March 2, 2005 a 4.6 earthquake occurred 26 miles southwest of Winslow, Ariz. at a depth of about 3.2 miles below the surface.

"These are fault-related earthquakes," said Dr. David Brumbaugh, director of Northern Arizona University's Arizona Earthquake Information Center. "It's the release of force and stress. A similar sequence happened 16 years ago."

Town council derails public transit

Rejecting a study conducted by Rob Bohannan, transportation planner for Valley-based Lima & Associates, and Amy Ostrander of Denver-based Ostrander Consulting, Inc., the Payson town council voted 5-1 against spending an estimated $110,000 a year for a public transit system backed by the Arizona Department of Transportation.

March

Humane society getting new home

The Payson Humane Society closed escrow on 2 acres of land immediately behind their present shelter at 812 S. McLane Road March 18.

"We couldn't get started on fund-raising or grants until we had property, because it's hard to say we're going to build somewhere someday, we're just not sure where or when," Kathe Stander, board member and building committee chairperson, said.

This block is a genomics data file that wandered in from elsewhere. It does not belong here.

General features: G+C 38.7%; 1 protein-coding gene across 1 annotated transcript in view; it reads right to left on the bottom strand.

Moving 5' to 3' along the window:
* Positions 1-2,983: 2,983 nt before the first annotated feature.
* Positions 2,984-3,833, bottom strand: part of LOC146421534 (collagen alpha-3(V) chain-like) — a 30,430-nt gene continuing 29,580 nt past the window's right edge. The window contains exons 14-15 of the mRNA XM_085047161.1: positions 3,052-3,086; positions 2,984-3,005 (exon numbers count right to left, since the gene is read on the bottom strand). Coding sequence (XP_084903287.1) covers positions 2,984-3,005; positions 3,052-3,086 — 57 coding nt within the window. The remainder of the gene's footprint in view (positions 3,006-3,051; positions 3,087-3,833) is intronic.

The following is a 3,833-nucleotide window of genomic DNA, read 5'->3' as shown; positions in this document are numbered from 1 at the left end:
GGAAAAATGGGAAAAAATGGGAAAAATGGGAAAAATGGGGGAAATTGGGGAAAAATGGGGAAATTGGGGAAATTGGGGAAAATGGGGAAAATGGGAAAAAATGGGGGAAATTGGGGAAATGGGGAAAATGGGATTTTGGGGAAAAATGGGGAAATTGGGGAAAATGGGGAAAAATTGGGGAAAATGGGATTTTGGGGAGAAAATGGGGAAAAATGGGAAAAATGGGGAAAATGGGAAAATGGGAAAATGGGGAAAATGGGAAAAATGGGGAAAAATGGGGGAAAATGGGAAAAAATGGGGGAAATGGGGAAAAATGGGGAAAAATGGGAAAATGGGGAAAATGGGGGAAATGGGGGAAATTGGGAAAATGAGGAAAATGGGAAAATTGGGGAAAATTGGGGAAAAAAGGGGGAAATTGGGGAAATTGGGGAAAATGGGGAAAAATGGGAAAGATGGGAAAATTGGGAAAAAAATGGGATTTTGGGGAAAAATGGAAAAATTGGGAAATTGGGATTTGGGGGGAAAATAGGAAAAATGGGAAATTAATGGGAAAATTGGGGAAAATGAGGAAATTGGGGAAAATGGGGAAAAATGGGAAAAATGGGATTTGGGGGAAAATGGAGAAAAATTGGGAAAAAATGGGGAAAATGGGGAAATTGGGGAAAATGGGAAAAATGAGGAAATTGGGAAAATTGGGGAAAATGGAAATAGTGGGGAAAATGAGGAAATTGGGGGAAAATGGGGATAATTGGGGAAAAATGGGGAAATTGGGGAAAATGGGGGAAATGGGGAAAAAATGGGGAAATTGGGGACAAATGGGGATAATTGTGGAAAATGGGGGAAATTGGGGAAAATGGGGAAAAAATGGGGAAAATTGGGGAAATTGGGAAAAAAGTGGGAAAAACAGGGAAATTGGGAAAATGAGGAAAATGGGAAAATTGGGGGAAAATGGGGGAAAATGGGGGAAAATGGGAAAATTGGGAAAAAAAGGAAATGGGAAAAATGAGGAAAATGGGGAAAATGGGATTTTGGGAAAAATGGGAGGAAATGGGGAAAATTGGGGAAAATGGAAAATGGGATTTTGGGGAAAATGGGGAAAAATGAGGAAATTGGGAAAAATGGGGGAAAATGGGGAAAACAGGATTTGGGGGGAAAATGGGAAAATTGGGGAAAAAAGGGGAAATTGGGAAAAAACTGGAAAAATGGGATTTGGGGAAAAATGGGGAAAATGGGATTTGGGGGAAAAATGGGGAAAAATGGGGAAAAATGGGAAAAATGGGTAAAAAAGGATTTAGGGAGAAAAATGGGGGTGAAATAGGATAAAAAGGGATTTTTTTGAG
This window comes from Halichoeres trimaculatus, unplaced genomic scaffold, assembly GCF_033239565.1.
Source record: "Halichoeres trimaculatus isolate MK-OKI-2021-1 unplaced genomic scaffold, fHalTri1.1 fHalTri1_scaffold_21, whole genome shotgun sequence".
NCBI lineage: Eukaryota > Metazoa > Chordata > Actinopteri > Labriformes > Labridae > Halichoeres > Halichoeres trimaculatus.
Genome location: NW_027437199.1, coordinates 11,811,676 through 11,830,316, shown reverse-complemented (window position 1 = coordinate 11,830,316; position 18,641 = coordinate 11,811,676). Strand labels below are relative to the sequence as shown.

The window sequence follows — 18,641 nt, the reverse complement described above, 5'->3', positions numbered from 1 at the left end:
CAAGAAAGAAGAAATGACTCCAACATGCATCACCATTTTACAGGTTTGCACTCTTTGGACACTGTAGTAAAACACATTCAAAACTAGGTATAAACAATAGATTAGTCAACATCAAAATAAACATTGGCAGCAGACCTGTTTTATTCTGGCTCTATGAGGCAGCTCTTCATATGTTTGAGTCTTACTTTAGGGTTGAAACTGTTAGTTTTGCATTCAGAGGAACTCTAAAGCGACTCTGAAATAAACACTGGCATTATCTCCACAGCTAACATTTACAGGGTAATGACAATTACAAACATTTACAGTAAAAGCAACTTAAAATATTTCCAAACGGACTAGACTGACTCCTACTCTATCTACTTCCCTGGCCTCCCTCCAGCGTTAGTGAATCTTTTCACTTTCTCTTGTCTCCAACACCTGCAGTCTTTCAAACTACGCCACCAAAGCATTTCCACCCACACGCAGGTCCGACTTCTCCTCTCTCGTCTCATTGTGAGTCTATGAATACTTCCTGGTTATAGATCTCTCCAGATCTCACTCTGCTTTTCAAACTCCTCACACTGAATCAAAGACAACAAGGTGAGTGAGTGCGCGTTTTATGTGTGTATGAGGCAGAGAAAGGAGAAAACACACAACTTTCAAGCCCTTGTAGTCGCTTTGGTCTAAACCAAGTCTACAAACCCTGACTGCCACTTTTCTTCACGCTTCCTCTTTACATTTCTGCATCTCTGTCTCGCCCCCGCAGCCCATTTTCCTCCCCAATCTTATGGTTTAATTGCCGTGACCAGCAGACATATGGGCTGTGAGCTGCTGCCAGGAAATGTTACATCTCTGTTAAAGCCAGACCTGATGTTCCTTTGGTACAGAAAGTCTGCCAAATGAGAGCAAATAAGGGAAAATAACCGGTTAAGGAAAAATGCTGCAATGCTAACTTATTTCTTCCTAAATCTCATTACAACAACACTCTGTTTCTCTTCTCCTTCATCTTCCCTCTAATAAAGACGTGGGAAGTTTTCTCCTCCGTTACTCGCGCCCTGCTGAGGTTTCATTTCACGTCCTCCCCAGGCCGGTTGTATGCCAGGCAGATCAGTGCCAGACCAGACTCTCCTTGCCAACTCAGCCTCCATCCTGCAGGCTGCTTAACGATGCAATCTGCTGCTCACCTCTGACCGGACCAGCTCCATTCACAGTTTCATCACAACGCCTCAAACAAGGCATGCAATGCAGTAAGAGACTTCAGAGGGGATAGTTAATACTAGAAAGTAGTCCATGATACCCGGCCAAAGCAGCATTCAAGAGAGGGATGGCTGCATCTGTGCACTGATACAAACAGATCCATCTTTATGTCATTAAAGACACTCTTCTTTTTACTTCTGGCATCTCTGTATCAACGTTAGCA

The new shelter will consist of more than 10,000 square feet and will cost close to $2 million. All animals will be kept indoors.

"It will be top-of-the-line in terms of soundproofing," Stander said.

Home Depot opens; roundabout doesn't

Home Depot opened Thursday, March 31, but the roundabout that the Arizona Department of Transportation decided was preferable to a traffic signal at Highway 87 and Tyler Parkway was no where near completion.

The Payson Town Council approved a plan to make the 106-foot center of the roundabout a "gateway to Payson" from the north.